A Pursuit of Happiness

February is six months that I have been working with a trainer. I had hoped that working out would decrease the pain and increase the ability of my muscles to handle exertion, but it has not done so. I have gained muscle, lost fat, and seen my body reshape itself into a somewhat leaner one. My health and diet seem to be improving.

Because the pain medications I take do not address the underlying cause of my problem and because vitamin deficiencies I have are associated with these medications, I am in a slow, long-term process of testing whether I can reduce and eventually eliminate my pain medications.

Despite all this, I have been feeling blah and apathetic. I have made few attempts at writing in the last few months. I have been wasting a lot of time reading online news that depresses me; I seem to be addicted to certain Internet sites.

I am struggling with my online habits. I need to stop the time wasting and get back to the activities that made me happy last year: writing every or most days. I have been happiest when I have pursued activities that interest me, and I need to get back to that. I want the kind of happiness that is acquired via the pursuit of fulfilling activities. That’s writing. Exercising. Eating well.

And training my brain to be more upbeat and positive. Not working towards goals only keeps me feeling ‘depressed’ where ‘depressed’ is code for ‘bored’ and ‘not doing anything fun or useful to oneself.’ A dear friend posted a link to Shawn Achor, Harvard positive psychology professor and author of several books, including The Happiness Advantage and Before Happiness. First, I watched a 12-minute TED talk called The Happy Secret to Better Work followed by an hour-long talk he gave at Google. The Google talk includes the same content and wording that is included in the longer Google talk. I also bookmarked a few other talks on the subject of positive psychology.

In Shawn’s TED talk, he put up a slide called Creating Lasting Positive Change. Achor suggests that, for a 21 day period, you do the following:

  • Write 3 things for which you are grateful every day. Each day, write about 3 new things (Emmons & McCullough, 2003);
  • Once a day, journal about one good thing that happened to you in the last 24 hours. Our brains get to relive a happy memory twice, enhancing its effect (Slatcher & Pennebaker, 2006);
  • Exercise so that you train your body to know what feeling good feels like (Babyak et al., 2000);
  • Meditate to help your mind dampen down the negative states (Dweck, 2007); and
  • Perform random acts of kindness to share your positivity and goodness with others (Lyubomirsky, 2005). Goodness knows that the world needs it – desperately!

The effect of doing this is that it helps rewire your brain to start looking for the positive. We know how much negative news is out there. In fact, it’s almost like the understanding is that it’s not really news if it isn’t awful. I feel it happening to me when I read my news sites, when I scroll through my Facebook feed. Rants about politics, stories about people performing acts of hatred, mutilation, and murder on one another.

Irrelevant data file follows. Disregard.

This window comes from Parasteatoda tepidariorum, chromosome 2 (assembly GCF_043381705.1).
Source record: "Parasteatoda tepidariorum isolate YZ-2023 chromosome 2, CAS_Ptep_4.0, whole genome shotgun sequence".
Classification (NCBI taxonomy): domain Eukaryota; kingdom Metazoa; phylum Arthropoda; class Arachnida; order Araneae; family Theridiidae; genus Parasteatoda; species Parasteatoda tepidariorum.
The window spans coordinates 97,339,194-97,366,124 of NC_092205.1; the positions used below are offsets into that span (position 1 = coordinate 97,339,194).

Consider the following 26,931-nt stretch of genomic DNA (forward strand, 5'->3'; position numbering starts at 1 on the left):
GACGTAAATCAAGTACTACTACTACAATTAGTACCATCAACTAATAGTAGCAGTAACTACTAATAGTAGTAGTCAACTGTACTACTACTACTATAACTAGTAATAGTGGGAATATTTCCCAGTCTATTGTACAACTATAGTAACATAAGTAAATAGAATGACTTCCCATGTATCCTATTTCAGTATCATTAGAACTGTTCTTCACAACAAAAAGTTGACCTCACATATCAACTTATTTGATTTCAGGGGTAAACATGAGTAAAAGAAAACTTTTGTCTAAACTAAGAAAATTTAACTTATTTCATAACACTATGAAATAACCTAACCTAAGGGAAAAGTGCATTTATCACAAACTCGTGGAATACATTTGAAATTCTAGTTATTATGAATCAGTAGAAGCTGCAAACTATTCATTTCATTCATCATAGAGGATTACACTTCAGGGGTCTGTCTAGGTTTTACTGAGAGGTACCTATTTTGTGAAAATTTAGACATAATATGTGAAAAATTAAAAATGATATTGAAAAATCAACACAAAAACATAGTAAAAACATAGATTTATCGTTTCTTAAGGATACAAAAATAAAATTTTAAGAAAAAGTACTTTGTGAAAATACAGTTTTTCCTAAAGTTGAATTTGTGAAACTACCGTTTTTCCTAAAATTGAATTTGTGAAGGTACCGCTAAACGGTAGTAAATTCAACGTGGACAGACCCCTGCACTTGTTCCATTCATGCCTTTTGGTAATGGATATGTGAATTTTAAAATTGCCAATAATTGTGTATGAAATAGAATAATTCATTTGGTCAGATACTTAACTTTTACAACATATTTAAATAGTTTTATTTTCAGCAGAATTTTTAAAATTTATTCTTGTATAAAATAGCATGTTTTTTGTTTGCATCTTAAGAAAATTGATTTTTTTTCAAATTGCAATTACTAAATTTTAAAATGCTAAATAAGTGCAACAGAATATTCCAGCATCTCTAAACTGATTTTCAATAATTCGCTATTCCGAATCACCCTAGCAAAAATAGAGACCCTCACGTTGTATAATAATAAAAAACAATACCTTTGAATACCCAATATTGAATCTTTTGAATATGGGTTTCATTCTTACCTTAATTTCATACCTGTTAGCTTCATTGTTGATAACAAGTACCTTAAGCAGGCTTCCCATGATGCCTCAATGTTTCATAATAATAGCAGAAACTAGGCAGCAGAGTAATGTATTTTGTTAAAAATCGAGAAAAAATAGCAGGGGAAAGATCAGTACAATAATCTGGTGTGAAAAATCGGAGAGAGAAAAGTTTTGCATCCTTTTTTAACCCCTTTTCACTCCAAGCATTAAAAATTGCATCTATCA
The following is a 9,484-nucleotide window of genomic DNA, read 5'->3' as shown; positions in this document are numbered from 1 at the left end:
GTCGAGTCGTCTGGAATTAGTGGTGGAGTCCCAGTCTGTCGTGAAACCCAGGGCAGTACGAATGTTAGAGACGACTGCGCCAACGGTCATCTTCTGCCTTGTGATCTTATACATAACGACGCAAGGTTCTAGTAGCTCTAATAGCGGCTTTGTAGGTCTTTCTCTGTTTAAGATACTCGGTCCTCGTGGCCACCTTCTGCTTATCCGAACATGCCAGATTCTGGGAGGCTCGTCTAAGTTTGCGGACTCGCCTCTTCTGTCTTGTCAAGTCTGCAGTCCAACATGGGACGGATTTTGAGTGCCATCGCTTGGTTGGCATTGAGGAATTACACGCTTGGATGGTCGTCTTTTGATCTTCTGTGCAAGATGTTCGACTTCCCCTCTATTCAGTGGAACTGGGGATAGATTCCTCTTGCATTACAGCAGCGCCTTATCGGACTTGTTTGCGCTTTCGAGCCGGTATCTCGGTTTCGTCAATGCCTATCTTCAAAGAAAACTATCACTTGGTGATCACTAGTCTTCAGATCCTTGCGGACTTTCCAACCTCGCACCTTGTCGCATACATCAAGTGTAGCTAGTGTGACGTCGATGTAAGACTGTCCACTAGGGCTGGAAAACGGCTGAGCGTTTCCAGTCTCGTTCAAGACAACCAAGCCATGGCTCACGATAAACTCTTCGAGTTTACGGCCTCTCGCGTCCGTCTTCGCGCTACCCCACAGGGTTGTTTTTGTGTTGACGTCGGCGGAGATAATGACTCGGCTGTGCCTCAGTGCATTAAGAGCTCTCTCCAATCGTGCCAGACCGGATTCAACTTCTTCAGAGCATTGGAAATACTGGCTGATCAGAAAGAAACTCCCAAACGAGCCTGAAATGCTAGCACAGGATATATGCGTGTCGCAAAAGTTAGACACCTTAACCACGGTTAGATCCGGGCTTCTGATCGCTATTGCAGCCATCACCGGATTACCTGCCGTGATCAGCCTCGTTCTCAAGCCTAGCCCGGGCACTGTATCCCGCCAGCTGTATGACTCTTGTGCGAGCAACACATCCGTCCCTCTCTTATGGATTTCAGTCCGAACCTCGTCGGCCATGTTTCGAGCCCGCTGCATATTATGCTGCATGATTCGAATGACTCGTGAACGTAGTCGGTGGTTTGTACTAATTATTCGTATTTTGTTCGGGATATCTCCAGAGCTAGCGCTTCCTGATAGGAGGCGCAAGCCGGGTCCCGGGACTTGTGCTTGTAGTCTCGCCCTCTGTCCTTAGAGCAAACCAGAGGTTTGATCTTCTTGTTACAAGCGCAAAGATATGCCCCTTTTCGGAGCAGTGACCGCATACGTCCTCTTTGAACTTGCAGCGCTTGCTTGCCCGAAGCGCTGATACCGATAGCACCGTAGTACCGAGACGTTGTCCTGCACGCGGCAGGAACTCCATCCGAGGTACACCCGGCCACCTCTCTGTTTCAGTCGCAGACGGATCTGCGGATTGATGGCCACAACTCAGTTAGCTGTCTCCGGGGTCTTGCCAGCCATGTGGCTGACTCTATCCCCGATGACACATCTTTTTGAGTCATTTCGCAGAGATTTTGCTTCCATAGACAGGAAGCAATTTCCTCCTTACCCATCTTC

And then what? I’ve just spent hours reading negative material that drains my energy and doesn’t do anything for me because I’m not doing anything. How does something like that enhance me, my relationships, and the rest of the world? The short answer is that it does not. Something must change.

And the only thing that I can really count on to change is myself. I am the one who has to take the next positive steps – to stop reading news for hours, to put my writing first, to defer time wasters to the evening in timed segments so avoid the endless negative news absorption, and to change my outlook.

And begin writing every day again.

I can do this.

You can, too (whether writing or otherwise).

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Follow Your Dreams Using The Gym Principles

I have learned and relearned a number of positive things since I began working out with a trainer in August. In my post “5 Truths I’ve Learned from Working Out” on October 23rd, lesson #5 was that I need to treat my writing like I treat the gym, but I didn’t give specific details on how to do that beyond committing to doing it.

In today’s morning writing, I thought about my trainer repeatedly telling me that he likes the way I work, that I’m motivated. He tells me that every time he tells me how many reps to do and I try for the higher number – every time. I think he’s saying that he likes that I’m always willing to give it a try before I decide that I can’t do it.

I began to wonder: What else about my attitude on going to the gym has been helpful?

Then I realized that I could take these principles and applied them to my creative life, too. I’ve long struggled with pursuing my heart’s desires, using logic to talk myself out of things I yearned or loved to do. Take it from me, people, that’s no way to live.

I am calling these lessons The Gym Principles, but you can apply them to any area of your life where you are feeling blockedThese principles are not in any particular order.

Approach your next step or task with an open, nonjudgmental, positive attitude

When Leo tells me I can do 15-20 reps, I shoot for 20 reps every time. Why decide ahead of time that I can’t do something? I won’t know what I can do until I try. If I stop short, then I only did what I told myself I could do. If I try for 20 and can only do 18, that means I challenged myself.

So often in life, we get derailed by others. Why do you want to be one of those people, too?